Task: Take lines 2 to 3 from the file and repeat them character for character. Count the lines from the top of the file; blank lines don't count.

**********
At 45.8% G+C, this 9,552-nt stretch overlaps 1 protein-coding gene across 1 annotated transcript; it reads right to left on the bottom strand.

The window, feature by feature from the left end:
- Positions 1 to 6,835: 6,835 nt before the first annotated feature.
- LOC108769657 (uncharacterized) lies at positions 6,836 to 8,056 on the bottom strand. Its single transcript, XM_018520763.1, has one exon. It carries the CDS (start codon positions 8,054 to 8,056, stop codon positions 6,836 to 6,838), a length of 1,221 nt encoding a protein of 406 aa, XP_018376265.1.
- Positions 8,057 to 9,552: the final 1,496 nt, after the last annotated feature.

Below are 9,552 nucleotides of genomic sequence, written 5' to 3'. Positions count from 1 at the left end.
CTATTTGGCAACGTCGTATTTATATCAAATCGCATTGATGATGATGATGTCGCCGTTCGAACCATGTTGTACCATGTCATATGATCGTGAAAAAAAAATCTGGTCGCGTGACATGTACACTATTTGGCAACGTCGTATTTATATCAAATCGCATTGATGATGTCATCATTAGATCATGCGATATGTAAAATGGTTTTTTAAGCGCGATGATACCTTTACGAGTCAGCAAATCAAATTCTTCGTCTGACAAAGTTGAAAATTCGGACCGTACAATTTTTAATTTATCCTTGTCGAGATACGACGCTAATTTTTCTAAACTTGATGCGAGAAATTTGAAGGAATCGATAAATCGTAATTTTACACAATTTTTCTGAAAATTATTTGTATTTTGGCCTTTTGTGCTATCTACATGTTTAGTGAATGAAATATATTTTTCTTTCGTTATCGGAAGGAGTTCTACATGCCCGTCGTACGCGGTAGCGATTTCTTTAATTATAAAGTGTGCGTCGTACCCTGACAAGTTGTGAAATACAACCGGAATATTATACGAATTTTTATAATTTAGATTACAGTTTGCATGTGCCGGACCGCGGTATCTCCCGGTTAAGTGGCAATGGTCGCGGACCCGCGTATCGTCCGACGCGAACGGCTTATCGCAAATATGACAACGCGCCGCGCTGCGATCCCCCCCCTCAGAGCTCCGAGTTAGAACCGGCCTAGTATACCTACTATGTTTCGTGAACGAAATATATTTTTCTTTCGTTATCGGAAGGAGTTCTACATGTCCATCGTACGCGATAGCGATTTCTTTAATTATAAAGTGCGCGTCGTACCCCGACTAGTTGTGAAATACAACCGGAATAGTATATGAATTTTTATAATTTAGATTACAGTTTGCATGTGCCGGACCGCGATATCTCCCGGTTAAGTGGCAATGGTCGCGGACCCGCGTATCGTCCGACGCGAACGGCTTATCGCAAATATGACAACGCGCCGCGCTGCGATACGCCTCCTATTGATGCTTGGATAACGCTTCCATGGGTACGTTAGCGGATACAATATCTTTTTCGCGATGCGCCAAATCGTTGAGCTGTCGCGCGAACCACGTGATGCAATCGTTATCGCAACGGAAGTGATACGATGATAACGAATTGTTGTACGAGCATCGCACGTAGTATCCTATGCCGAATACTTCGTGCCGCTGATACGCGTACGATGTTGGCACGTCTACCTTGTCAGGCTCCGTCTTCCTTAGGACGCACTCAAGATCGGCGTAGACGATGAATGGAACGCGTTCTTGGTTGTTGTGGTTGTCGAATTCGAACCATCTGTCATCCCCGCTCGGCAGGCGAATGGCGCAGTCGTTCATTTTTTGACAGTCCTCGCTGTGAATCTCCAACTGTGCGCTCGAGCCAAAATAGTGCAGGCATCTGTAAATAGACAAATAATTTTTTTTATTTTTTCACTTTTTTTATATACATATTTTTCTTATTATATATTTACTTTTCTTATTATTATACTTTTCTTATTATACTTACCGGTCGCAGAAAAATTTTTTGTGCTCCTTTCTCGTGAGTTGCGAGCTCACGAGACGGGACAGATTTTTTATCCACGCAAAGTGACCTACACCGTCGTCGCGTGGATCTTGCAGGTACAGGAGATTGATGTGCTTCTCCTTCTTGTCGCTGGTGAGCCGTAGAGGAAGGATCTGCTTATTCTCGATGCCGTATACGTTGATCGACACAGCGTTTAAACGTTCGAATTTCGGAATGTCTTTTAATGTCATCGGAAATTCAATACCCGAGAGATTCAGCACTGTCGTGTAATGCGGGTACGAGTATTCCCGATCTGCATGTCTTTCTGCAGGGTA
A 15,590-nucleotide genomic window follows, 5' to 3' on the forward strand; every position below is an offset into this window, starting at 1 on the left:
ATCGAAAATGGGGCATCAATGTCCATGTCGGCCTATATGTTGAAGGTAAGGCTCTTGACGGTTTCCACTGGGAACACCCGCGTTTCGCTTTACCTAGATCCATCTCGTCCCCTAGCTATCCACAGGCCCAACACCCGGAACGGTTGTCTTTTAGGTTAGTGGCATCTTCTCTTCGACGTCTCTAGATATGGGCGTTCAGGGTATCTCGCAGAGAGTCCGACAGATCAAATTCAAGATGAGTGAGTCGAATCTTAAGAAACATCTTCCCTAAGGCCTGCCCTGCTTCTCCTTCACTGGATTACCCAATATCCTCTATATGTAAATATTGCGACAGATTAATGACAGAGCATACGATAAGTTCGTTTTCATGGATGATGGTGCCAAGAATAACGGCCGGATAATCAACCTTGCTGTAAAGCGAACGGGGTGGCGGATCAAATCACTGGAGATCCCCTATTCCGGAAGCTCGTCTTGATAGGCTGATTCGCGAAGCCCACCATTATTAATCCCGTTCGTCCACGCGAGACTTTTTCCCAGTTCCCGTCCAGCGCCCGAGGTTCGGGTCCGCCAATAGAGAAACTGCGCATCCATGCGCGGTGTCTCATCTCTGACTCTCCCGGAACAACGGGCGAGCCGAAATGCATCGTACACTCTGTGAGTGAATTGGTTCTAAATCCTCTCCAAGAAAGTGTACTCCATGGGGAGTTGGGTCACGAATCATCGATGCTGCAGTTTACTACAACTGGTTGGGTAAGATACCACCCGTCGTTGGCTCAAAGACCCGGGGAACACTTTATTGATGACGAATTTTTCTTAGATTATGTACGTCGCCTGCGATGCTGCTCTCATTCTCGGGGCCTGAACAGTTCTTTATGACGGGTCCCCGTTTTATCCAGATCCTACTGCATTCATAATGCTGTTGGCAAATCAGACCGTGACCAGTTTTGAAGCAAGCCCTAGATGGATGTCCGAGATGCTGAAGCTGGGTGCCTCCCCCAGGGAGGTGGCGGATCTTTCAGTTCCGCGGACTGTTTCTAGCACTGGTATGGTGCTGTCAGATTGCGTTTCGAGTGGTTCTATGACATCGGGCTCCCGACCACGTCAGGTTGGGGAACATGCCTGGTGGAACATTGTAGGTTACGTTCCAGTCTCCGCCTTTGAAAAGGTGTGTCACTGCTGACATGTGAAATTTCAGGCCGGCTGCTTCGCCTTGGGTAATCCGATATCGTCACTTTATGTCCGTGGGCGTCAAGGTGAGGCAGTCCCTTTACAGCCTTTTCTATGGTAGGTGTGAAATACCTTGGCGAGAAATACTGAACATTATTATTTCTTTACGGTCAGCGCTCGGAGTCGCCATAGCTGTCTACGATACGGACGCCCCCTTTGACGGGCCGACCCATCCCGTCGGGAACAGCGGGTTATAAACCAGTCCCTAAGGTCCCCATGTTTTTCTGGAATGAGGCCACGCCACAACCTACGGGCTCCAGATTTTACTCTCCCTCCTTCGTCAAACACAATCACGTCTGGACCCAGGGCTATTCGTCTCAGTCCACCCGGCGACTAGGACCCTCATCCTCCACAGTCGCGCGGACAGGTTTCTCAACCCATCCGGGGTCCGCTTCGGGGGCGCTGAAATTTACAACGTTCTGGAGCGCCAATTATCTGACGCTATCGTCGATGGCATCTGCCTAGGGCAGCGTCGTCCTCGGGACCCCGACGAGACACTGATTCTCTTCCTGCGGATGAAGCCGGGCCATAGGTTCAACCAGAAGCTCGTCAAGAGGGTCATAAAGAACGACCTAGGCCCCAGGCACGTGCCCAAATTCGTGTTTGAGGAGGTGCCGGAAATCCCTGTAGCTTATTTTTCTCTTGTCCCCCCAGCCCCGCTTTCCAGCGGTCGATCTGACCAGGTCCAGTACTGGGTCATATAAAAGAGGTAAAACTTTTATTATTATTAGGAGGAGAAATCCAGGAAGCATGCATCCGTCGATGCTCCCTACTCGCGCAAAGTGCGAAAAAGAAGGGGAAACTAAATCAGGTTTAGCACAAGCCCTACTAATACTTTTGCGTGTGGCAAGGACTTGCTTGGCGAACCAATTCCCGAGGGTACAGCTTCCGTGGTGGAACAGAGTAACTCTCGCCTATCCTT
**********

The window, feature by feature from the left end:
- Positions 1 to 6,835: 6,835 nt before the first annotated feature.